if event.Dragging() and event.LeftIsDown():
                self.select = 1
                self.drag=1

    def OnLeftUp(self,event):
        if self.drag:
                self.drag=0
                {any other processing}
                self.Refresh(false,x,y,xdim,ydim)
                event.Skip()

You could trap and ignore other mouse events
this way as well.

Ken Seehof wrote:

>
> I got it to work by saving the mouse state and processing in
> OnIdle and after OnPaint.
> I'm a little worried about portability, but time will tell....
> Still, I'm curious about the following:
>
> 1. How do you post custom events?
> 2. Is it legal and portable to paint outside of OnPaint?
>
> NiWidgets are coming soon....
>
> Ken Seehof wrote:
>
> > I'd like to find a way to skip all but the last in a sequence of mouse
> > move events.
> >
> > The reason is that I have my own paint strategy (which is based on a
> > typical VR approach) that uses a backplane and a background layer to
> > only paint objects that are in motion.  The OnPaint handler itself
> > simply blits the backplane to the paint DC.  The idea is to get the
> > smoothest possible multiple object drag operation (i.e. maximize the
> > animation frame rate), so ideally I want to have a 1 to 1 ratio between
> > processed mouse events and paint events.
> >
> > The problem I run into is that while processing a mouse move during a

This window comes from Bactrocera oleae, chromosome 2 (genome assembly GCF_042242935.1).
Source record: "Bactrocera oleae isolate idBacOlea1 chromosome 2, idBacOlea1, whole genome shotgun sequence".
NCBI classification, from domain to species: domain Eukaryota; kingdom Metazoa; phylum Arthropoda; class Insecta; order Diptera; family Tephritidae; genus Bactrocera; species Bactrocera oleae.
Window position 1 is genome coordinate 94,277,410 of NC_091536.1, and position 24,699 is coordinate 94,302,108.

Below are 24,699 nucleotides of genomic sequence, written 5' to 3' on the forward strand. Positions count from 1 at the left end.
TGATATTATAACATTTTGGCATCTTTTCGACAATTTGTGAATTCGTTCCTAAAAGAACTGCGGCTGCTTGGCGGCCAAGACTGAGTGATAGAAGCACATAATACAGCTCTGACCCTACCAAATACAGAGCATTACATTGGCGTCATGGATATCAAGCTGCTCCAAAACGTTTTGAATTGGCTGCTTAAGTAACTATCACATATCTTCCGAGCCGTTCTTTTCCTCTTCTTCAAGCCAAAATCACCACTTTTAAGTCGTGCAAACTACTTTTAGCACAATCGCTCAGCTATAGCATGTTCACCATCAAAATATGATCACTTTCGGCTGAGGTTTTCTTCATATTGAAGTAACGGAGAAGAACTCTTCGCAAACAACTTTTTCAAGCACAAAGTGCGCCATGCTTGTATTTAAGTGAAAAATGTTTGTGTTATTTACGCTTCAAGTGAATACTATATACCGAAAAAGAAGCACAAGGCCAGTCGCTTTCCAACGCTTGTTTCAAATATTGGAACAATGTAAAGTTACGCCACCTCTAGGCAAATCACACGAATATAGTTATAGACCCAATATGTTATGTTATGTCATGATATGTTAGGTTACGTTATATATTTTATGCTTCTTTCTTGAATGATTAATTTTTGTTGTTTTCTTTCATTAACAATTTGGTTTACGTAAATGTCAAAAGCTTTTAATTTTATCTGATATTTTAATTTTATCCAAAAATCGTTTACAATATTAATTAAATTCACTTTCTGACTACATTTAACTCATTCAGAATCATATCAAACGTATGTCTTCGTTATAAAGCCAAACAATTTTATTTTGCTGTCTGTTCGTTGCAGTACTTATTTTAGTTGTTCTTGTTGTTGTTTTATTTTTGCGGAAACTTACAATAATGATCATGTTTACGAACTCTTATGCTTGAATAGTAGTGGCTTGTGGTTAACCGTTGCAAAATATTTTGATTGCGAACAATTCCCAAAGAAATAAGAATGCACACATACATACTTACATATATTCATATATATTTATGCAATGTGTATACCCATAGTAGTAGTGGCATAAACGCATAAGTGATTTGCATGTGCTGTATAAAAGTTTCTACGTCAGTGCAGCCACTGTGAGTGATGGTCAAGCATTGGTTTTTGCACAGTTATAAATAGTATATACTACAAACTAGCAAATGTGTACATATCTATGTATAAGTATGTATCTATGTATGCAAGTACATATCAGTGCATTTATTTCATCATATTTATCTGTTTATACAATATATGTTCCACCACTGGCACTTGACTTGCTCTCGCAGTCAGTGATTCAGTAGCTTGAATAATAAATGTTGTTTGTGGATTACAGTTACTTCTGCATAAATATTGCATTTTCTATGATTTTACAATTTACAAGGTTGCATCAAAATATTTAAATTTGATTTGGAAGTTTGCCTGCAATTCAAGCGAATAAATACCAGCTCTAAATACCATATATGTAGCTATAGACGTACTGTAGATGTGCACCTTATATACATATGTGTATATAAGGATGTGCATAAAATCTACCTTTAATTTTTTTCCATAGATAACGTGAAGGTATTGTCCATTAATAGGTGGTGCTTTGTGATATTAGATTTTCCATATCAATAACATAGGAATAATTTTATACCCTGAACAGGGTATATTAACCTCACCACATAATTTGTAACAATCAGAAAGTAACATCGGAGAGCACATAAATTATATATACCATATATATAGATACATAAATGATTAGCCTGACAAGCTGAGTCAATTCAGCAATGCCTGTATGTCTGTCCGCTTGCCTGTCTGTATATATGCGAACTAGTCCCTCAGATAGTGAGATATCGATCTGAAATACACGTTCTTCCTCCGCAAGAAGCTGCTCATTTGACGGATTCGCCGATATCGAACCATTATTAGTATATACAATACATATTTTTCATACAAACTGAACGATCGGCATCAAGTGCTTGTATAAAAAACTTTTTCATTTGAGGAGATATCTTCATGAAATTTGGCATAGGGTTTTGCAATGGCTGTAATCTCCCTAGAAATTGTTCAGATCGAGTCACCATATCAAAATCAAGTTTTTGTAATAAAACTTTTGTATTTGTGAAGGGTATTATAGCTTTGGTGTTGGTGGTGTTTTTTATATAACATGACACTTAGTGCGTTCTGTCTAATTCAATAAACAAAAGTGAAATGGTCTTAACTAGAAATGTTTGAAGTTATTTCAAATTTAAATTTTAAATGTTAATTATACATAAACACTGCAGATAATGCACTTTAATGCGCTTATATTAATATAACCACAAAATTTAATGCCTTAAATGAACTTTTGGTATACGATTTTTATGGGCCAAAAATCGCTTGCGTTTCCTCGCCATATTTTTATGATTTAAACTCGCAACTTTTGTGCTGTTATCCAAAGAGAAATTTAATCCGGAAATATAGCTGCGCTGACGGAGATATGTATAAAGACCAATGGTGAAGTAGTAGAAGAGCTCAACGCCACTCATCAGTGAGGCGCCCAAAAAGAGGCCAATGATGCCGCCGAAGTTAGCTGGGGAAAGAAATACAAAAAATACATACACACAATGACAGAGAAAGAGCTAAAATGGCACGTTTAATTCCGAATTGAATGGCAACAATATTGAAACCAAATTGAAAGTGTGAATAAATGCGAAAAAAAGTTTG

> > drag, I sometimes get multiple extra mouse events queued up, so that I
> > have to process several events before a single paint, which is rather
> > redundant since I only care about the last mouse move.  The result is
> > very choppy because the continuous stream of mouse events leaves no time
> > for painting.
> >
> > The simplest approach would be to peek at the next event.  If it's
> > another mouse move, I skip the current one, and repeat until I hit the
> > "last" mouse move event.  Unfortunately I don't know how to peek ahead
> > into the event queue in wxPython.
> >
> > Any information or advice you have on event queue processing would be
> > helpful in finding the best strategy.
> >
> > Thanks
> >
> > - Ken
> >
> > _______________________________________________
> > wxPython-users maillist  -  [hidden email]
> > http://starship.python.net/mailman/listinfo/wxpython-users
>
> _______________________________________________
> wxPython-users maillist  -  [hidden email]
> http://starship.python.net/mailman/listinfo/wxpython-users

--
Bill Eldridge
Radio Free Asia
[hidden email]

_______________________________________________
wxPython-users maillist  -  [hidden email]
http://starship.python.net/mailman/listinfo/wxpython-users



Reply | Threaded
Open this post in threaded view
|

Re: [wxPython] messing with the event handler

Joshua Judson Rosen-2
In reply to this post by Ken Seehof-2
>The simplest approach would be to peek at the next event.  If it's
>another mouse move, I skip the current one, and repeat until I hit the
>"last" mouse move event.  Unfortunately I don't know how to peek ahead
>into the event queue in wxPython.

My thought would be not to peek -ahead-, but to look -back-, by thought-process being:

you need to define what `last' means;
The -real- last mouse event will have no mouse events after it (until the Window is close), so, `last' meaning `the last in a sequence before a lull' is probably more useful.
You need to define what a `lull' is, like `a perioud without a mouse event being sent, which lasts for more than 1 second'.
So, you need a way to detect these `lulls':

Movement is displacement over time, and, since we're digital, we've discrete movements in a sequence spread over time, and we can see how often they're occuring by checking the time between two different events--preferably the two closest to `now'.

We can do comparisons with either of:
+`now' and the point immediately before it
+`now' and the point immediately after it